State budget negotiations are set to begin now that the governor has unveiled her budget proposal for next year, with officials in cities, counties and towns waiting to find out what it means for them.

The governor's proposal, released last month, included several areas of state government on which she would like to spend more money, including Child Protective Services. It also included changes to the state sales tax formula and structure.

Officials from cities and counties have complained for years that lawmakers took money from local coffers to balance the state budget. This year's outlook for local governments that depend on state revenue may not be much better than last year, but deeper cuts are not proposed.

One issue during the past several years is the state's "sweeping" of transportation funds, said Ramón Valadez, Pima County supervisor and former state lawmaker. That's the term used for a long-running state practice to divert transportation funding from local governments to instead pay for other state services, notably the Department of Public Safety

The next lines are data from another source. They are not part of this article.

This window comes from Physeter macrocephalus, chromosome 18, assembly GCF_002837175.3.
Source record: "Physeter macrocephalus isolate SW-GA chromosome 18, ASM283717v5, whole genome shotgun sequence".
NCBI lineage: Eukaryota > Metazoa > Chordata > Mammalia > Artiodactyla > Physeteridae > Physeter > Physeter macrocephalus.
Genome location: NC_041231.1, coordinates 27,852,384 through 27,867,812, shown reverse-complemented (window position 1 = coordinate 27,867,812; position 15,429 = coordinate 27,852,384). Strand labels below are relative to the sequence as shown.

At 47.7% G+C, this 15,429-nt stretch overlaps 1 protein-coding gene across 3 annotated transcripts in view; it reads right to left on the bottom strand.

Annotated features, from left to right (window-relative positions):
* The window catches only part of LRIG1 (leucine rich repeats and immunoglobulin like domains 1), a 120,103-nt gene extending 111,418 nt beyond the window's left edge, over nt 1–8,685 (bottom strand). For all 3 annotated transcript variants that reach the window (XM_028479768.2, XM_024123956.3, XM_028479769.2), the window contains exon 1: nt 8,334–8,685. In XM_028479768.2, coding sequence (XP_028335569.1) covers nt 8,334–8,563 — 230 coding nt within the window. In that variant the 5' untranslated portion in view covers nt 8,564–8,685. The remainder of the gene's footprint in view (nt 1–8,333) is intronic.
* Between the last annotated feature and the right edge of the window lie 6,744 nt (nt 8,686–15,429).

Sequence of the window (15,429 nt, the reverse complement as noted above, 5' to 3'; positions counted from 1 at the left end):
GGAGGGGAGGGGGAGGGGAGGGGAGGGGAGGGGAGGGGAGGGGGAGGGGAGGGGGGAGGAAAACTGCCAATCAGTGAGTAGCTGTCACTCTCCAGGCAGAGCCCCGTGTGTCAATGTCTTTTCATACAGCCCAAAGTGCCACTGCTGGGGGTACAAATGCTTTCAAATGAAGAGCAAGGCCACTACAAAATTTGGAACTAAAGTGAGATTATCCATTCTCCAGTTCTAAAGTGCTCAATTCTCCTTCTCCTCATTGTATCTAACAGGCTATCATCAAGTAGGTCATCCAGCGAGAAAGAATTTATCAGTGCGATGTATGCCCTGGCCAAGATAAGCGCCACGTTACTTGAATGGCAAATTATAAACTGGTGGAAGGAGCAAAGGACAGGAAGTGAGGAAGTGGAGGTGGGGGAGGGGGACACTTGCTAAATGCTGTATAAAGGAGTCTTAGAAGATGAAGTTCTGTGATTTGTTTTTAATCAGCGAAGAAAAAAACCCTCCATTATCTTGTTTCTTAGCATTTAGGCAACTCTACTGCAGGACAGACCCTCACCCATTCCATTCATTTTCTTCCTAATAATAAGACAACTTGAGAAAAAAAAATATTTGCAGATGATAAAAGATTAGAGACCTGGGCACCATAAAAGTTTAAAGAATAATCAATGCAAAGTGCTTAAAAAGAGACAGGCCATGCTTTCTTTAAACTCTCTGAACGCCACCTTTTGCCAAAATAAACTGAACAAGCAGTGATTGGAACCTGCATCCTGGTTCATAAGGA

"Those monies are directly pothole monies, repair monies for streets," he said.

But the local transportation funding gap is about more than just money the counties and cities don't receive, he said. Transportation budgets are largely paid for with a tax on gasoline sold at the pump. Newer, more fuel efficient vehicles and alternative energy vehicles don't take as much fuel, so drivers aren't paying as much, or in some cases aren't paying any gas taxes, though those vehicles still use local roads and contribute to the wear and tear on them, he said.

The state has also shifted some of its former duties to cities and counties, Valadez said.

"Not only have we received less money, we're asked to do more with what was generally considered state responsibility," Valadez said.

The governor and state lawmakers must negotiate an agreement on spending before the state budget is finalized and local governments know what they will get from it under state revenue sharing formulas.